I might make this topic a continuing series. Sort of a public service announcement, every six months or so. The corporate marketing equivalent of reminding you to change batteries on your smoke detectors twice each year. Here goes:
Conduct a thorough audit of your communications touch points, asking as you do this important question:
Where in our marketing, sales and customer service continuum do our most important audiences encounter a content desert?
Last time I issued this warning, I described it this way:
Think about the process of providing relevant, useful or entertaining content as cultivating an “engagement oasis” for the audiences you wish to attract and serve. A welcoming place where they can derive value and feel nurtured by your business and brand.
Now think of doing the exact opposite, either purposefully or unwittingly. Allowing a place on that continuum where your organization makes little or no effort to provide information, interactions or experiences of value. Or, perhaps worse yet, where you bombard y0ur audience with purely promotional, “let us tell you more about us” messages.
In retrospect, I might have been wrong about the “worse yet.” At least pummeling your audiences with promotional messaging suggests you’re awake and interested in making some sort of connection. But when your brand and value are completely absent. When your audiences encounter the engagement equivalent of tumble weeds rolling across a parched, dusty landscape. Those might be bleakest, most arid content deserts of them all.
As Buzzards Circled Overhead…
Here’s my latest example.
Last Friday I called the headquarters of a large business. A global enterprise with nearly $7 billion in sales and more than 20,000 employees worldwide. I called to connect with a corporate marketing employee. But I could just as easily have been a customer or prospective customer, calling to reach a sales rep or customer service.
My attempts to pronounce the employee’s name so that it would be recognized and routed by the voice recognition software failed. Multiple times. So I pressed “0” in hopes of reaching a live operator. Fifteen minute later (yes, I get stubborn sometimes), I remained on hold. Throughout, the only communication was a recorded voice explaining “all representatives are currently busy, please stay on hold.” The only experience: Extremely lame, looping hold music.
Finally, I assumed there must be a technical problem. Or perhaps, because it was Friday afternoon, the phone operator(s) had closed early. So I called again on Monday. Same inability to sweet talk the voice recognition robot. Same hold message and music. After five minutes, I hung up. I can be stubborn, but I’m not stupid.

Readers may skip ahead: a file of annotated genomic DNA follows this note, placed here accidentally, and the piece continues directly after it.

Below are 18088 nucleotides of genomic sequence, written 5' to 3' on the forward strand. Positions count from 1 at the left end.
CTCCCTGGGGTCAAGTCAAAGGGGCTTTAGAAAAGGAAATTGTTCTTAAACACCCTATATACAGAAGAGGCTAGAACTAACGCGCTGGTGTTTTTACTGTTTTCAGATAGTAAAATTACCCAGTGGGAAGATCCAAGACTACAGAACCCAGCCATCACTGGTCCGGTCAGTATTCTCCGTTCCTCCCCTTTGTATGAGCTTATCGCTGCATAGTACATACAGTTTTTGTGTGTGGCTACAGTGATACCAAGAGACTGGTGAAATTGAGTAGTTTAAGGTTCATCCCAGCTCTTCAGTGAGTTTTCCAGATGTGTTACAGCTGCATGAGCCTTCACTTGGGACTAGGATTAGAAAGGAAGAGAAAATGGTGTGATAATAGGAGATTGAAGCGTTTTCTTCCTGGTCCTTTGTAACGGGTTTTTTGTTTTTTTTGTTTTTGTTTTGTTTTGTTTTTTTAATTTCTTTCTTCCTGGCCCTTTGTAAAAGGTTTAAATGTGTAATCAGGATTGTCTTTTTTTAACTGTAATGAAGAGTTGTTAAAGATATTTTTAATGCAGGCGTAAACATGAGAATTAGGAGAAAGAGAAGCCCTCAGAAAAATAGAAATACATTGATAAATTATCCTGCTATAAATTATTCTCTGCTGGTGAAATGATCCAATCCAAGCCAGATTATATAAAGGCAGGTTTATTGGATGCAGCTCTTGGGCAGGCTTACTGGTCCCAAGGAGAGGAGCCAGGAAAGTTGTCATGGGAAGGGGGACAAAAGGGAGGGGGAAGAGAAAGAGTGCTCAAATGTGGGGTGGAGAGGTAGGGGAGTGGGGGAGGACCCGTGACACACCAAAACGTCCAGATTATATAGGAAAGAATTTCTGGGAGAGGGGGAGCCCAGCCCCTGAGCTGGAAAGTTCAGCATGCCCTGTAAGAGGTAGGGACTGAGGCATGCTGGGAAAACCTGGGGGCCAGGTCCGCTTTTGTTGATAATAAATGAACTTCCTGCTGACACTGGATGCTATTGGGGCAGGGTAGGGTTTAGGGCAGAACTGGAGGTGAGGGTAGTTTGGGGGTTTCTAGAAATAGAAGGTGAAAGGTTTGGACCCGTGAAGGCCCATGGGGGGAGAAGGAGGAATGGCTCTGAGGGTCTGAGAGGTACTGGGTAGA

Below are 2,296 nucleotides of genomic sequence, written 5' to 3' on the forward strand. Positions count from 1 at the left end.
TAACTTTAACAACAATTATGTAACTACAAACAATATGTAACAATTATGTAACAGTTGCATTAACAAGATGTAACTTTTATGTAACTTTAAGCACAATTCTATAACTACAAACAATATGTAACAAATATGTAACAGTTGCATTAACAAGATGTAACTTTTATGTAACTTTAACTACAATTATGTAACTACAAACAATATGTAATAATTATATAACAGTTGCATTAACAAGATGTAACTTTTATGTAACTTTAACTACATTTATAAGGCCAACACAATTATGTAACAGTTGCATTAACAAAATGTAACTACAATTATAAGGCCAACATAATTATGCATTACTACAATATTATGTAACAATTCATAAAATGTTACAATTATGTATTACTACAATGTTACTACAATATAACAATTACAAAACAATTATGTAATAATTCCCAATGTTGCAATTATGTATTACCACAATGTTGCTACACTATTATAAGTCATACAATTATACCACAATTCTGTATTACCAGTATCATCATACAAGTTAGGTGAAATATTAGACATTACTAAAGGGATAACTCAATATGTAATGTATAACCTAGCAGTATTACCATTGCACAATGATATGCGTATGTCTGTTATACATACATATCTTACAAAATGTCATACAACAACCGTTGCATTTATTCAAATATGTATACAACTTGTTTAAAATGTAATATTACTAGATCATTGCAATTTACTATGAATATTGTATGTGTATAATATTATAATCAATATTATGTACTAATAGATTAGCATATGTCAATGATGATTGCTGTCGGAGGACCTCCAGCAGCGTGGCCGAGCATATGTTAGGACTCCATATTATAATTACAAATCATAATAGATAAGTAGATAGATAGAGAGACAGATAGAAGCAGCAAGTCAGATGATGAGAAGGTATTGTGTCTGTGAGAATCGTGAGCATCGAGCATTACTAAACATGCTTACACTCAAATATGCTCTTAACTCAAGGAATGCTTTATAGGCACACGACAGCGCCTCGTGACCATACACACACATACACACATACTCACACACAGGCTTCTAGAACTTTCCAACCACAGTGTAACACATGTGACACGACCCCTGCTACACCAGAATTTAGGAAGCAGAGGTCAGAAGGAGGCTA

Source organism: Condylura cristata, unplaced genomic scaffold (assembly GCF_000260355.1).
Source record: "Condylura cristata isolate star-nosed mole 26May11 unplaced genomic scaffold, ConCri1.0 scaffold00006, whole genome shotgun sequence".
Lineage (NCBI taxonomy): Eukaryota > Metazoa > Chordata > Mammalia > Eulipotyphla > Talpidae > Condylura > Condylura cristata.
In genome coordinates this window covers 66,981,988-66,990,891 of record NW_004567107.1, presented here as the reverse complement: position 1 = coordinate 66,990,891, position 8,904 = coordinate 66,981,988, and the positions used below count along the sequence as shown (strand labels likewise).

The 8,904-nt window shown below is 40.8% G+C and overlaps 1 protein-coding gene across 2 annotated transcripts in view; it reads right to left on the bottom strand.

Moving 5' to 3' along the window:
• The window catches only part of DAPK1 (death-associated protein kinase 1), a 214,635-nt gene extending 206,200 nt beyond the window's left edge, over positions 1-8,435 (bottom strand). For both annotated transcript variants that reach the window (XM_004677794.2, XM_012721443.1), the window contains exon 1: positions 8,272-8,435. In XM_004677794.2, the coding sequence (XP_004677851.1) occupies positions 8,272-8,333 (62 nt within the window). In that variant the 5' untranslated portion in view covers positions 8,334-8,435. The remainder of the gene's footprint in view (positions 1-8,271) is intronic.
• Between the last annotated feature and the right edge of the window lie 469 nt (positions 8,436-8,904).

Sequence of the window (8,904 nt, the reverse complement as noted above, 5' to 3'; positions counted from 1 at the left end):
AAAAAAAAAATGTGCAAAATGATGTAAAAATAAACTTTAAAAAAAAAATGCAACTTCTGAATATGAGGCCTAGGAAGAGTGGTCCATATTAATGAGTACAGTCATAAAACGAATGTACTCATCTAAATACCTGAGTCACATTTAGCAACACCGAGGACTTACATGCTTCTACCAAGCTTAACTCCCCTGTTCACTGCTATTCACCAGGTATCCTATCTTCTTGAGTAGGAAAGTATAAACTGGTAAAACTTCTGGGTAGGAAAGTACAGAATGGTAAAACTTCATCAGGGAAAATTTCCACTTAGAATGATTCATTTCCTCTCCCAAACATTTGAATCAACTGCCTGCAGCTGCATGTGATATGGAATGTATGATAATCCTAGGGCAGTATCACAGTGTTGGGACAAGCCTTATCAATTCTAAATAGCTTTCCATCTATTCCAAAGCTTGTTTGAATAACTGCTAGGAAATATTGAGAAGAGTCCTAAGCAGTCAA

I know a content desert when I’m stuck in one.
Lead Your Thirsty Audience to Content
A quick check of this company’s website shows they offer a substantial portfolio of B2B services and solutions for a wide range of vertical industries. You’ll see some interesting videos over here. A webinar over there. Some how-to guides. Customer testimonials.
By no means are they pursuing the most robust content marketing strategy ever devised. But there is something of interest and value there. Something they might want to share and tell people about.
You just wouldn’t know it by actually calling the company. Approach via the wrong touch point — in this case, by phone — and it’s tumbleweed time.
Marketing a global enterprise is by no means easy. But in certain ways, it’s not always so difficult, either.
Audit those touch points.
Keep an eye peeled and an ear cocked for the sights and sounds of content deserts.
Then take steps to cultivate a more engaging experience, wherever your audiences find only dust and tumbleweeds.
With all the channels and touch points now available to us and our audiences, the telephone might not be quite as important as it once was. But still, doesn’t a brand that wants to be relevant and attractive need to offer more than hold music? Any favorite examples of a content desert where you’ve felt stranded? Comments welcome.
This post, originally published on Hanley Wood Marketing’s Content Is Marketing blog, is cross-posted here for subscribers to Touch Point City. For more marketing ideas and insights from my colleagues at HWM, subscribe to Content Is Marketing.
Photo credit: www.freenaturephotos.com